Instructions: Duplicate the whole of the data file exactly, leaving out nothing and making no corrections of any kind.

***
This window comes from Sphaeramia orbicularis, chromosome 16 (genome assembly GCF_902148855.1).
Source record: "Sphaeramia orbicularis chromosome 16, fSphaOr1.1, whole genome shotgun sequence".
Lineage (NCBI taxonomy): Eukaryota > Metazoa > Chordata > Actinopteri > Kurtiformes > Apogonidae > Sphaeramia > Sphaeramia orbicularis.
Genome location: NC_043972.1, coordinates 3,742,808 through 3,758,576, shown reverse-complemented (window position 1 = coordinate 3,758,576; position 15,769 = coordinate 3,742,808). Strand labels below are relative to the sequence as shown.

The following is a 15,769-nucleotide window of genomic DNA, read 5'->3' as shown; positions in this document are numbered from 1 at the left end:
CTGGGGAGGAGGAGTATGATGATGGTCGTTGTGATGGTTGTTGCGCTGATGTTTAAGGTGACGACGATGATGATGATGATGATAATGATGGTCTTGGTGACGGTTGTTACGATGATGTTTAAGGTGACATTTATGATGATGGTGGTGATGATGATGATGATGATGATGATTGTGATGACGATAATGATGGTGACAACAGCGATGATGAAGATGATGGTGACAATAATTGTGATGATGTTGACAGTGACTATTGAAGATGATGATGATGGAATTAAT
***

This window comes from Sphaeramia orbicularis, chromosome 16 (genome assembly GCF_902148855.1).
Source record: "Sphaeramia orbicularis chromosome 16, fSphaOr1.1, whole genome shotgun sequence".
Lineage (NCBI taxonomy): Eukaryota > Metazoa > Chordata > Actinopteri > Kurtiformes > Apogonidae > Sphaeramia > Sphaeramia orbicularis.
Genome location: NC_043972.1, coordinates 3,742,808 through 3,758,576, shown reverse-complemented (window position 1 = coordinate 3,758,576; position 15,769 = coordinate 3,742,808). Strand labels below are relative to the sequence as shown.

The following is a 15,769-nucleotide window of genomic DNA, read 5'->3' as shown; positions in this document are numbered from 1 at the left end:
CTGGGGAGGAGGAGTATGATGATGGTCGTTGTGATGGTTGTTGCGCTGATGTTTAAGGTGACGACGATGATGATGATGATGATAATGATGGTCTTGGTGACGGTTGTTACGATGATGTTTAAGGTGACATTTATGATGATGGTGGTGATGATGATGATGATGATGATGATTGTGATGACGATAATGATGGTGACAACAGCGATGATGAAGATGATGGTGACAATAATTGTGATGATGTTGACAGTGACTATTGAAGATGATGATGATGGAATTAAT